A Native Blogger in Pursuit of Social Justice

0 Flares Filament.io 0 Flares ×

my research in academic and professional
journals that will lead to tenure, but
as a Native parent and former schoolteacher,
I know that those journals are not
readily available to people who work with
children on a daily basis. An Internet blog
was the answer. In May of 2006, I launched
American Indians in Children’s Literature.
With my blog, I reach parents, teachers,
librarians and others who do not have access
to professional and academic journals. I provide
immediate information about American
Indians—whether that information is a
review of a children’s book, or a new source
for teachers, or, an announcement about
something like Artrain.
Artrain is precisely what its name suggests—
a train filled with art. The works
exhibited in the Artrain that stopped in Monticello
last month were contemporary art by
American Indians. NativeViews: Influences of
Modern Culture, has been touring the country—
on railroad tracks–since 2004.
The exhibit especially intrigued me
because it includes the work of Judith
Lowry, who illustrated the outstanding
children’s picture book, Home to Medicine
Mountain, about her father and uncle. They
are of the Mountain Maidu and Hamawi
Pit-River tribes in northern California. As
boys, they were among the thousands of
Native children taken to boarding schools
developed in the late 1880s to “kill the
Indian, save the man.”
Missing home, the boys ran away from the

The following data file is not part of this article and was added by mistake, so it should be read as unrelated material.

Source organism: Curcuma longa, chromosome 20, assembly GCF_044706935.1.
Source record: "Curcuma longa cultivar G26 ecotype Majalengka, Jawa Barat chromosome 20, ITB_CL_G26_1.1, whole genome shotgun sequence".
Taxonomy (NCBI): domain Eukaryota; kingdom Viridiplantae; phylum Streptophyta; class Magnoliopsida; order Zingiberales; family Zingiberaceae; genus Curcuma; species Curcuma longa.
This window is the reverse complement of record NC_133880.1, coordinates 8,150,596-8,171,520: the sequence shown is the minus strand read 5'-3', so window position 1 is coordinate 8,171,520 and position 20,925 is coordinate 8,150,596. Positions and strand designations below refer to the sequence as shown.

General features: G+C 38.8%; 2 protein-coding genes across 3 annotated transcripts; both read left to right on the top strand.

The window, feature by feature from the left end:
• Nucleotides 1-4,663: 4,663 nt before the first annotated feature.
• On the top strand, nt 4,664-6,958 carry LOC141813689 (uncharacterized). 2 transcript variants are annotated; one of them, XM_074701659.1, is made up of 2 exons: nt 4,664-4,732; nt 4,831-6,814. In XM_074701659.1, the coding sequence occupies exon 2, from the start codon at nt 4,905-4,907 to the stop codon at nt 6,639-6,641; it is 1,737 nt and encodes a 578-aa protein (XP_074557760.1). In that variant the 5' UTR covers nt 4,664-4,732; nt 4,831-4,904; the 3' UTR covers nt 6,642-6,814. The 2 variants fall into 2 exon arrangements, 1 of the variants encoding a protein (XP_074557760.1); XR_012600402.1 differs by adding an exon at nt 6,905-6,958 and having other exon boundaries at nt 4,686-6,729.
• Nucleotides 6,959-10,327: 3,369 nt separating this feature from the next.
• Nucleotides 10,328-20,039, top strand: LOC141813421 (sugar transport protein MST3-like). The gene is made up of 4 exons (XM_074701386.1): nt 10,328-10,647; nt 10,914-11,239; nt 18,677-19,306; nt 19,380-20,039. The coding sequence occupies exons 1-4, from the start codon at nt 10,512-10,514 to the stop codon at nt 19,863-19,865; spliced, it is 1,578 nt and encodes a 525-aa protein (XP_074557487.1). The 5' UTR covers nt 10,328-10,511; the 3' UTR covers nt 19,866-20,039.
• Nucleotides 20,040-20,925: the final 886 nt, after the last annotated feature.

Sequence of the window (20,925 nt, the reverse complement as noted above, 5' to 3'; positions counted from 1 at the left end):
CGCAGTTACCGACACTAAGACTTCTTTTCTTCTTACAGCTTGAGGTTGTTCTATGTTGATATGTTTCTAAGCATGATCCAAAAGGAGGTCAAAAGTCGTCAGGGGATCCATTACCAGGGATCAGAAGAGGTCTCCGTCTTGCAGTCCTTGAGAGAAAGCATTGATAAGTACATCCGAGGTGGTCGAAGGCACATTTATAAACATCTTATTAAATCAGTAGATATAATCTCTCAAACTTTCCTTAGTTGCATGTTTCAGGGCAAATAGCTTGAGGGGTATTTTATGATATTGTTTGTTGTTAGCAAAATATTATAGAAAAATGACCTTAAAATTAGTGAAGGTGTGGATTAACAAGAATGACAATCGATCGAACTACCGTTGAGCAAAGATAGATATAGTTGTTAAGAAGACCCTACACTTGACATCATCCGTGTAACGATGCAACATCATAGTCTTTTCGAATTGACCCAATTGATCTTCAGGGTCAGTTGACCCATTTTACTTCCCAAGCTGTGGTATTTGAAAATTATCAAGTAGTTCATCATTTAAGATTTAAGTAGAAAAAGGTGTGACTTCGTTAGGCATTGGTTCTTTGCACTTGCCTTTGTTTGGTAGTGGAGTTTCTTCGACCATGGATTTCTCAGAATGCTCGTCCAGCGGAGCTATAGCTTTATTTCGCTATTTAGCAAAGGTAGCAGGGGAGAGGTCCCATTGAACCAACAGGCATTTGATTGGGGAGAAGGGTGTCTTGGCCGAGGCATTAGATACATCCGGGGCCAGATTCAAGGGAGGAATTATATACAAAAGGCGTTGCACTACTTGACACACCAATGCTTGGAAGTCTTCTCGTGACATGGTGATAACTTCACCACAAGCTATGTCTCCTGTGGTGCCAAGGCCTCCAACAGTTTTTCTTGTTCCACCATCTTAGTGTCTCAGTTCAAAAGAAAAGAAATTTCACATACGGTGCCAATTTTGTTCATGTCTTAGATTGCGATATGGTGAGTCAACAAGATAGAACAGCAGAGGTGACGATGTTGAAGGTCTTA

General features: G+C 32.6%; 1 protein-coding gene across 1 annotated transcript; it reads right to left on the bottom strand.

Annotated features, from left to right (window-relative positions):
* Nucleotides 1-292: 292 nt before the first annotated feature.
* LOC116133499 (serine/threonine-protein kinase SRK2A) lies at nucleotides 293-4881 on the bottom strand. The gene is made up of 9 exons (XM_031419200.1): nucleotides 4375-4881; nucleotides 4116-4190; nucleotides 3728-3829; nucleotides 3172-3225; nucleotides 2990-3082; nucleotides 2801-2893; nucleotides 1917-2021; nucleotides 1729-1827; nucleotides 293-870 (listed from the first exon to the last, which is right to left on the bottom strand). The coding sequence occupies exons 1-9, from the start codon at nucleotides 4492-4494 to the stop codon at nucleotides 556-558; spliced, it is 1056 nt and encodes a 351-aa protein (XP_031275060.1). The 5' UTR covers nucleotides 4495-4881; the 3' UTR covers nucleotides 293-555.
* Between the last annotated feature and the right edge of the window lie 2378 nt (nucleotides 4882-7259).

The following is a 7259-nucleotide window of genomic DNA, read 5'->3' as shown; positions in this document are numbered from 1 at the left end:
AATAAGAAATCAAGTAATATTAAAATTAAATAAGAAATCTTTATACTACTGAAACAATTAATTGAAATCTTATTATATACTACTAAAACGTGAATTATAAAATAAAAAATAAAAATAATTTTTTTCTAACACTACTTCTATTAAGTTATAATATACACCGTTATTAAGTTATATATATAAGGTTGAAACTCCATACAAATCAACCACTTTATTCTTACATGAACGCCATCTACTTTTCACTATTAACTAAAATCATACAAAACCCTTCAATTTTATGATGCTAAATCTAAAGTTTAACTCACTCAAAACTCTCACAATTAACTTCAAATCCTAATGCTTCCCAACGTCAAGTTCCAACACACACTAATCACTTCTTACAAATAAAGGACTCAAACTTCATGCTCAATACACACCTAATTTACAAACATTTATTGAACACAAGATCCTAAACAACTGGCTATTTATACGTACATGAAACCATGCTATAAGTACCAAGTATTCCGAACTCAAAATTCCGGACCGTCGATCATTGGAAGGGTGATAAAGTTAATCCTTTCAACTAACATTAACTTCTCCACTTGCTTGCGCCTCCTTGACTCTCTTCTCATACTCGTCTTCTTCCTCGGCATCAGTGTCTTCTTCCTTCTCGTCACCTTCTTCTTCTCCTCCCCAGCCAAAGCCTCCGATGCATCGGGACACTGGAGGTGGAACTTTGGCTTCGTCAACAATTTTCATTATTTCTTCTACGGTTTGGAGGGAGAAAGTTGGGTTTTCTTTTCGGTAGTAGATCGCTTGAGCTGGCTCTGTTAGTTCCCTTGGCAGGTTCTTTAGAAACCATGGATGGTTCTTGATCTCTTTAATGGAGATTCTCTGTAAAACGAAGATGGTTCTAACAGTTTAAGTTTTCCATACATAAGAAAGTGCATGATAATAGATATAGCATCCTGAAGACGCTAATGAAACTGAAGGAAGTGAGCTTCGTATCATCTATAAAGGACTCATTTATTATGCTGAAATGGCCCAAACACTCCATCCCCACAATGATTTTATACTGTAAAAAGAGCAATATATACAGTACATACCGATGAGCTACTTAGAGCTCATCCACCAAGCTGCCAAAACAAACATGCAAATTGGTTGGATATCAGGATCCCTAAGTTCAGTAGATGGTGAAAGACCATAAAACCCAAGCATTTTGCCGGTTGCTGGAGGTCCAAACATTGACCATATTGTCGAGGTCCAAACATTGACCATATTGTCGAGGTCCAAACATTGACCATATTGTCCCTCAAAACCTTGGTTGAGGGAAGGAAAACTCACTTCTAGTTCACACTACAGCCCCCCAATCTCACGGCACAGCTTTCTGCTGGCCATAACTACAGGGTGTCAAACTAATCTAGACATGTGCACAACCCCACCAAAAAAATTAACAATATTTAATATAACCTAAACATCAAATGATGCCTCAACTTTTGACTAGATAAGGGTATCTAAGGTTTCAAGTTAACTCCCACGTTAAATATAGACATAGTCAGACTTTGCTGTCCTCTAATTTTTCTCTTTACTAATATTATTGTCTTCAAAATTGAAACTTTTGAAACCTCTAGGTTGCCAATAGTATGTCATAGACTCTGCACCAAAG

school, getting home by riding atop a boxcar.
These schools had a devastating effect
on Native communities across the United
States, but it is among the too-many topics
not taught in our classrooms.
On my blog, I write about books like Home
to Medicine Mountain and others by Native
authors who make an effort to tell stories
that provide children with accurate information
about American Indians. I link to
websites maintained by Native writers and
illustrators like Sherman Alexie, Cynthia
Leitich Smith, and George Littlechild.
Research shows, however, that it is not
enough to provide children with better
information. Teachers must also actively
work towards helping children develop an
ability to identify racist, biased, and outdated
information, in this case, about
American Indians. These depictions—
whether they appear in children’s books,
television programs, movies, as school
mascots, or in products at the grocery
store—far outnumber the factual and realistic
portrayals of American Indians. For
decades, Native scholars have addressed
these problematic images. Many have written
about the racist, biased, and erroneous
presentation of American Indians in Forrest
Carter’s The Education of Little Tree and
Laura Ingalls Wilder’s Little House on the
Prairie. By reading my blog, teachers find
these critiques.
The content of the website is designed to
help people develop a critical stance when
evaluating American Indians in children’s
books. This means recognizing negative and
positive stereotypes, both of which stand in
the way of seeing and accepting American
Indians as people of the present day. I am
confident that more and more people are
learning how to look critically, let go of
problematic books, and instead, select
books that present Native Americans as we
are—not savages, and not heroes—but people
with good and bad qualities.
My blog is listed on websites of the leading
teacher and librarian organizations and
associations, social justice organizations,
and, sites maintained by American Indian
tribes and organizations. I invite you to visit
my blog, American Indians in Children’s Literature
literature.blogspot.com). Take time to read
and think about the content. With good
faith and hard work, we can all effect
change in the way that today’s society views
American Indians.

This entry was posted in Uncategorized. Bookmark the permalink.

Leave a Reply

This site uses Akismet to reduce spam. Learn how your comment data is processed.